Saturday, September 10, 2011

Bye Bye, Birdie

Peepsie's gone.


Thanks to the amazing powers of Craigslist, we had no trouble finding "her" a new home. Is Craigslist not incredible? A very basic free forum exists, and now seemingly random needs of buyers and sellers can be met in one simple space. I've been floored before at the kinds of things available on this site; now we too have participated in the trade of something strange--a rooster.

It was like I'd put up the Bat Signal or something. Er, Rooster Signal? Within an hour I'd heard from a pecan ranch out in Hutto that had a great need for a crowing rooster. One post to that amazing buy/sell/trade site of endless stuff, and within a day our coop was free of testosterone.

Well, free except for that of the rancher and his eager dog.

Husband is an eager an adept rancher. He boldly works the land and tends to the critters with a fearless confidence that makes his ranchess wife quite pleased on a very deep, biological level.


He smokes green chiles and whole chickens on his grill out back--right by the coop--consequently not only making dinner but also forcing everyone to think really hard about the circle of life.

He runs water spigots to locations convenient to the morning critter/plant-watering routine of the ranchess, cleverly encasing exposed pipes in concrete to prevent freeze damage.

No longer does the ranchess have to drag the single hose all over the yard, and no longer does any hose get entangled in the stumps of the old trees the rancher felled earlier in the year. For the rancher also rented a stump grinder and ground those suckers up.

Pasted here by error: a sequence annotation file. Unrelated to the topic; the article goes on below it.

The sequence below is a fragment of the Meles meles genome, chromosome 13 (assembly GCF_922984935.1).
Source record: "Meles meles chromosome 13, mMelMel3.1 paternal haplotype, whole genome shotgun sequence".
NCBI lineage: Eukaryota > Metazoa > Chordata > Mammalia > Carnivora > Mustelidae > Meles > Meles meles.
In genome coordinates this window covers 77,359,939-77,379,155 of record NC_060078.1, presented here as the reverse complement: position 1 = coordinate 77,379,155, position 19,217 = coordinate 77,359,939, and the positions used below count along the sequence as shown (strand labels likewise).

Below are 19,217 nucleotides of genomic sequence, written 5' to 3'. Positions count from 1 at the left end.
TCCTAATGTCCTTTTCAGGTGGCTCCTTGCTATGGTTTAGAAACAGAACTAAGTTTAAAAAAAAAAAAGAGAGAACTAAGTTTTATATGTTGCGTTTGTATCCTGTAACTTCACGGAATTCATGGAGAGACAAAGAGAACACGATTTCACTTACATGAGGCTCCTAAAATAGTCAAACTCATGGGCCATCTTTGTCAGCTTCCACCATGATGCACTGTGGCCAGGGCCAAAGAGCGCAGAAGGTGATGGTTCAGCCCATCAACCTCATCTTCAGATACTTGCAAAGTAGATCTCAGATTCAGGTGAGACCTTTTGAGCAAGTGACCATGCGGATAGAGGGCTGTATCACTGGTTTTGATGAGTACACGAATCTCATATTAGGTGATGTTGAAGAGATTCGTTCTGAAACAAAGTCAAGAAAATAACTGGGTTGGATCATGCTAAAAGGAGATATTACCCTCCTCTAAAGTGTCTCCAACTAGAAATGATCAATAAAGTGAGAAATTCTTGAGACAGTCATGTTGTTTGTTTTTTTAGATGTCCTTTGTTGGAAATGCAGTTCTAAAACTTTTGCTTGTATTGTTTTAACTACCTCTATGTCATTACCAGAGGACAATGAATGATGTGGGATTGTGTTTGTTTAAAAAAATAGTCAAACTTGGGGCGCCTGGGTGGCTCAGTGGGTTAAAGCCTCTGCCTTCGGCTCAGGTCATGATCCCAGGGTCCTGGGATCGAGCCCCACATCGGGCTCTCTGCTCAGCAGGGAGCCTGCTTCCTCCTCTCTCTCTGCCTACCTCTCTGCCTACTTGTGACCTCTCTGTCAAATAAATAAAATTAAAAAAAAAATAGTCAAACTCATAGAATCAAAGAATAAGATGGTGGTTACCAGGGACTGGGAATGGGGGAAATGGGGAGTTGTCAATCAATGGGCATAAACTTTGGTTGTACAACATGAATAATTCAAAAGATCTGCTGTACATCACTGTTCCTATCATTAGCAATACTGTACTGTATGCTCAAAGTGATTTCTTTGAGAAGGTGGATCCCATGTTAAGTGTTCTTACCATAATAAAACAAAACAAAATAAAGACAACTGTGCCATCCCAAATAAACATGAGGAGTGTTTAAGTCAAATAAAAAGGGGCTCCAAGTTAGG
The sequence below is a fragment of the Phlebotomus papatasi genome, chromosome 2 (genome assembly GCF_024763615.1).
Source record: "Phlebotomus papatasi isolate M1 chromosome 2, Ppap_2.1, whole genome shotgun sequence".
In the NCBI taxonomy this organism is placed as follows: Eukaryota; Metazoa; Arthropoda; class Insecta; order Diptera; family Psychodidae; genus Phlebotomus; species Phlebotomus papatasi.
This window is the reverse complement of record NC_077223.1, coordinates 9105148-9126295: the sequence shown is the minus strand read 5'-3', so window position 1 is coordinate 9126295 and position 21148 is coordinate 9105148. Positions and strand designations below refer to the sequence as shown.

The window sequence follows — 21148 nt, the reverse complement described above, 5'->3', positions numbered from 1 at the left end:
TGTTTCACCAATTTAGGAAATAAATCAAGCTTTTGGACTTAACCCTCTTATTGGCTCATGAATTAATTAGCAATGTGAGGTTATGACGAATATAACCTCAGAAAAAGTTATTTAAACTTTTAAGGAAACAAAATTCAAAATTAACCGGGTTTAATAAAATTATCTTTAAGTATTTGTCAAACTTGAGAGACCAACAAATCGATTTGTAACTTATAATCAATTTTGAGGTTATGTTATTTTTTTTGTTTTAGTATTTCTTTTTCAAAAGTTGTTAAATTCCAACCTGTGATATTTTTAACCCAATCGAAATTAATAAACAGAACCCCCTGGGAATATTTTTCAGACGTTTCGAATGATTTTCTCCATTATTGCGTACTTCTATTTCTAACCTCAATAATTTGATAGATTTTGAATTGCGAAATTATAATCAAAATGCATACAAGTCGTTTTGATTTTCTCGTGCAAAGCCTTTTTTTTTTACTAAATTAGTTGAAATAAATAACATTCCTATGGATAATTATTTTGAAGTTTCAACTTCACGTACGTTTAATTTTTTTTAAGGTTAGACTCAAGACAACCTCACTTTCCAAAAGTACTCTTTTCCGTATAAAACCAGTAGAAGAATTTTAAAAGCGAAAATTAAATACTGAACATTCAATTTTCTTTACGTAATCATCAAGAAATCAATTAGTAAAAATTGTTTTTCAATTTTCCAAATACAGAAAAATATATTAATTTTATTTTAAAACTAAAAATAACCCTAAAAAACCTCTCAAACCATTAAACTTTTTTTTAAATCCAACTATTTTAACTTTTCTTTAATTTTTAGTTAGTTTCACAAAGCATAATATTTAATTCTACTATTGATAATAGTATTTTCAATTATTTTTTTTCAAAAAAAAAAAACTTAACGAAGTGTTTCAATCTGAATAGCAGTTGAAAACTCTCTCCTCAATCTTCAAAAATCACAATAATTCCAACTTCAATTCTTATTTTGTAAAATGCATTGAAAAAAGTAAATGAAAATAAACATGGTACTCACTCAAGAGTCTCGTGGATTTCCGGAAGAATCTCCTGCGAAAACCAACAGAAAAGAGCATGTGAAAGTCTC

So yes, even though the coop is free of roosters, there is still testosterone in abundance around here. Power equipment usage, the outdoor cooking of animal flesh, and bonding time between Man and Critter all still occur here at the Clark Ranch.
video

And unfortunately, I find that my more feminine way of doing things is sometimes at odds with the tendencies of the boys.

Take the chickens. Both Brendon and Buddy like to approach the chickens head-on--kind of get in their little chickie faces. Granted they probably have different motivations for doing this; I know for sure that Brendon performs the chicken dance in order to hold them on a regular basis. He wants them to be tame like the other chickens we've seen around the neighborhood, to be used to being touched and handled.

Run, ladies, RUN!

I'm fairly certain that Buddy just wants to eat them.

Regardless of motive, both boys go after the girls every day, Buddy from the other side of the coop fence and Brendon from within. Both approach with a stealthy creep. And both leap in suddenly, causing birds to squawk, feathers to fly, and a variety of end results. Eventually Brendon ends up holding a bird and poor Buddy just stands opposite the chicken wire, watching the girls eye him with an overt irritation I thought only capable in cats.